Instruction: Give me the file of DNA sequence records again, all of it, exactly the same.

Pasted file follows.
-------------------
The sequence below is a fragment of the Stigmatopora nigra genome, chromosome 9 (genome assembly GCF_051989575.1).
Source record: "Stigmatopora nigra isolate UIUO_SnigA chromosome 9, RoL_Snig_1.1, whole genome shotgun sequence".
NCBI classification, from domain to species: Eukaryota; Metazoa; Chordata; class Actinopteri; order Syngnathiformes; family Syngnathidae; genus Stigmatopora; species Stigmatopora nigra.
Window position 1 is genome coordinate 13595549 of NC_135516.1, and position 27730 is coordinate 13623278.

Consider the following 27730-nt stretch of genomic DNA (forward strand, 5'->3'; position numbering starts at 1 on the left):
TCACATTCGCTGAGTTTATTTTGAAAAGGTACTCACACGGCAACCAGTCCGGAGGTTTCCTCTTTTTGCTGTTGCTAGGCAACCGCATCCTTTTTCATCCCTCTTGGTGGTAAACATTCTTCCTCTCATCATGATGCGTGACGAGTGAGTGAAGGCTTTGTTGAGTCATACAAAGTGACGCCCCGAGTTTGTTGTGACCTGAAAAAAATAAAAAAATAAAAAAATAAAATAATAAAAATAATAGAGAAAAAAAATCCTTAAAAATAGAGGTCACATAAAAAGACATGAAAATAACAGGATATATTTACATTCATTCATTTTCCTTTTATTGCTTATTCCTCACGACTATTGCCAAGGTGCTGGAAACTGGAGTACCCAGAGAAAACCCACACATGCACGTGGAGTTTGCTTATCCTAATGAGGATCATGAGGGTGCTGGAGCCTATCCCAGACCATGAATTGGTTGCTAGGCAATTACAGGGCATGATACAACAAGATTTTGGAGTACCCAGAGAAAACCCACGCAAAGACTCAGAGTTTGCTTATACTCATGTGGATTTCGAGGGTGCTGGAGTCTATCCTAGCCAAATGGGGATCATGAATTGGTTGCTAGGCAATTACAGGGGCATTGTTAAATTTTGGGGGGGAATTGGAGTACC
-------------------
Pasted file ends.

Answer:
The sequence below is a fragment of the Stigmatopora nigra genome, chromosome 9 (genome assembly GCF_051989575.1).
Source record: "Stigmatopora nigra isolate UIUO_SnigA chromosome 9, RoL_Snig_1.1, whole genome shotgun sequence".
NCBI classification, from domain to species: Eukaryota; Metazoa; Chordata; class Actinopteri; order Syngnathiformes; family Syngnathidae; genus Stigmatopora; species Stigmatopora nigra.
Window position 1 is genome coordinate 13595549 of NC_135516.1, and position 27730 is coordinate 13623278.

Consider the following 27730-nt stretch of genomic DNA (forward strand, 5'->3'; position numbering starts at 1 on the left):
TCACATTCGCTGAGTTTATTTTGAAAAGGTACTCACACGGCAACCAGTCCGGAGGTTTCCTCTTTTTGCTGTTGCTAGGCAACCGCATCCTTTTTCATCCCTCTTGGTGGTAAACATTCTTCCTCTCATCATGATGCGTGACGAGTGAGTGAAGGCTTTGTTGAGTCATACAAAGTGACGCCCCGAGTTTGTTGTGACCTGAAAAAAATAAAAAAATAAAAAAATAAAATAATAAAAATAATAGAGAAAAAAAATCCTTAAAAATAGAGGTCACATAAAAAGACATGAAAATAACAGGATATATTTACATTCATTCATTTTCCTTTTATTGCTTATTCCTCACGACTATTGCCAAGGTGCTGGAAACTGGAGTACCCAGAGAAAACCCACACATGCACGTGGAGTTTGCTTATCCTAATGAGGATCATGAGGGTGCTGGAGCCTATCCCAGACCATGAATTGGTTGCTAGGCAATTACAGGGCATGATACAACAAGATTTTGGAGTACCCAGAGAAAACCCACGCAAAGACTCAGAGTTTGCTTATACTCATGTGGATTTCGAGGGTGCTGGAGTCTATCCTAGCCAAATGGGGATCATGAATTGGTTGCTAGGCAATTACAGGGGCATTGTTAAATTTTGGGGGGGAATTGGAGTACC